Homomorph-containing subgroup

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This article defines a subgroup property: a property that can be evaluated to true/false given a group and a subgroup thereof, invariant under subgroup equivalence. View a complete list of subgroup properties[SHOW MORE]

Definition

A subgroup H of a group G is termed homomorph-containing if for any \varphi \in \operatorname{Hom}(H,G), the image \varphi(H) is contained in H.

Examples

VIEW: subgroups of groups satisfying this property | subgroups of groups dissatisfying this property
VIEW: Related subgroup property satisfactions | Related subgroup property dissatisfactions

Relation with other properties

Stronger properties

Weaker properties

Facts

Metaproperties

BEWARE! This section of the article uses terminology local to the wiki, possibly without giving a full explanation of the terminology used (though efforts have been made to clarify terminology as much as possible within the particular context)

Here is a summary:

Metaproperty name Satisfied? Proof Section in this article
trim subgroup property yes #Trimness
transitive subgroup property no homomorph-containment is not transitive #Transitivity
intermediate subgroup condition yes homomorph-containment satisfies intermediate subgroup condition #Intermediate subgroup condition
strongly join-closed subgroup property yes homomorph-containment is strongly join-closed #Join-closedness
quotient-transitive subgroup property yes homomorph-containment is quotient-transitive #Quotient-transitivity

Trimness

This subgroup property is trim -- it is both trivially true (true for the trivial subgroup) and identity-true (true for a group as a subgroup of itself).
View other trim subgroup properties | View other trivially true subgroup properties | View other identity-true subgroup properties

For any group G, the trivial subgroup and the whole group are both homomorph-containing.

Transitivity

NO: This subgroup property is not transitive: a subgroup with this property in a subgroup with this property, need not have the property in the whole group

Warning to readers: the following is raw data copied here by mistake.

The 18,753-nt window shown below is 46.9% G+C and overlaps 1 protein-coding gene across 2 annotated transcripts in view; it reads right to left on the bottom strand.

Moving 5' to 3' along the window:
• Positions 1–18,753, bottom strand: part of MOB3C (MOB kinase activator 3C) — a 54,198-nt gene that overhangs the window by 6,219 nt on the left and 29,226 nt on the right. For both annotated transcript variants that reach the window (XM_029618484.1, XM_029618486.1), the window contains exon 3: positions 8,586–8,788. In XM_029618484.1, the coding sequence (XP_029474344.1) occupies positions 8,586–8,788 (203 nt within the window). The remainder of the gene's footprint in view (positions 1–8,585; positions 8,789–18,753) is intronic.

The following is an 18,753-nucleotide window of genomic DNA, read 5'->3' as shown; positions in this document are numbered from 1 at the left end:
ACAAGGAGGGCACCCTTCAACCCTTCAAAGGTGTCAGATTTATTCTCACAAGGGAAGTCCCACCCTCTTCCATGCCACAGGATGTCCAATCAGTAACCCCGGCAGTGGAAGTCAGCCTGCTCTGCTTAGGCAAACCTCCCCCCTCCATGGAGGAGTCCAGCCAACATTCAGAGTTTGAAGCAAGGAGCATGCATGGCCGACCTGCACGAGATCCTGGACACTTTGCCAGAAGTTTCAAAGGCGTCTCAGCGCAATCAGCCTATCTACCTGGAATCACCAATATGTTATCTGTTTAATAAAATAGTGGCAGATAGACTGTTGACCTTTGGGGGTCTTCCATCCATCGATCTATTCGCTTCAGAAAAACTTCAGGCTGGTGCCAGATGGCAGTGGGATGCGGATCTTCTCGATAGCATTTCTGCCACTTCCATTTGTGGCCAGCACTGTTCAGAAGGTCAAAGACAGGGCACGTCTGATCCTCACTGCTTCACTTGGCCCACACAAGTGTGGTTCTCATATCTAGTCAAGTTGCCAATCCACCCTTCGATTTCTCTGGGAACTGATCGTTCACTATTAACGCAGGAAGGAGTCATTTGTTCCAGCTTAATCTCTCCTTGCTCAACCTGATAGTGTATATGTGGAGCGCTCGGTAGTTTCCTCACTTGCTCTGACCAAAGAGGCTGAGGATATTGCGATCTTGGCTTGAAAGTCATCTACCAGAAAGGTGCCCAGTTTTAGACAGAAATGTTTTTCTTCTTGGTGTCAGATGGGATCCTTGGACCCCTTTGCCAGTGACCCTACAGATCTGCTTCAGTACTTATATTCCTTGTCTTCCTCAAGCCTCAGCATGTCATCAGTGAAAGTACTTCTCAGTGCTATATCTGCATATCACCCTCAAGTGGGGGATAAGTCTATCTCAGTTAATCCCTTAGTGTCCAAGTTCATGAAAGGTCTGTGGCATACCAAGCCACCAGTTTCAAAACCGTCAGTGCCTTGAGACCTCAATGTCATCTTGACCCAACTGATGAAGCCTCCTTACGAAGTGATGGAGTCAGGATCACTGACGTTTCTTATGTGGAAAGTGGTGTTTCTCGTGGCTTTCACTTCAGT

ABOUT THIS PROPERTY: View variations of this property that are transitive|View variations of this property that are not transitive
ABOUT TRANSITIVITY: View a complete list of subgroup properties that are not transitive|View facts related to transitivity of subgroup properties | View a survey article on disproving transitivity

We can have subgroups H \le K \le G such that H is a homomorph-containing subgroup of K and K is a homomorph-containing subgroup of G but H is not a homomorph-containing subgroup of G. For full proof, refer: Homomorph-containment is not transitive

Intermediate subgroup condition

YES: This subgroup property satisfies the intermediate subgroup condition: if a subgroup has the property in the whole group, it has the property in every intermediate subgroup.
ABOUT THIS PROPERTY: View variations of this property satisfying intermediate subgroup condition | View variations of this property not satisfying intermediate subgroup condition
ABOUT INTERMEDIATE SUBROUP CONDITION:View all properties satisfying intermediate subgroup condition | View facts about intermediate subgroup condition

If H \le K \le G and H is a homomorph-containing subgroup of G, H is also a homomorph-containing subgroup of K. For full proof, refer: Homomorph-containment satisfies intermediate subgroup condition

Join-closedness

YES: This subgroup property is join-closed: an arbitrary (nonempty) join of subgroups with this property, also has this property.
ABOUT THIS PROPERTY: View variations of this property that are join-closed | View variations of this property that are not join-closed
ABOUT JOIN-CLOSEDNESS: View all join-closed subgroup properties (or, strongly join-closed properties) | View all subgroup properties that are not join-closed | Read a survey article on proving join-closedness | Read a survey article on disproving join-closedness

If H_i, i \in I, are all homomorph-containing subgroups of G, then so is the join of subgroups \langle H_i \rangle_{i \in I}. For full proof, refer: Homomorph-containment is strongly join-closed

Quotient-transitivity

This subgroup property is quotient-transitive: the corresponding quotient property is transitive.
View a complete list of quotient-transitive subgroup properties

If H \le K \le G are groups such that H is a homomorph-containing subgroup of G and K/H is a homomorph-containing subgroup of G/H, then K is a homomorph-containing subgroup of G. For full proof, refer: Homomorph-containment is quotient-transitive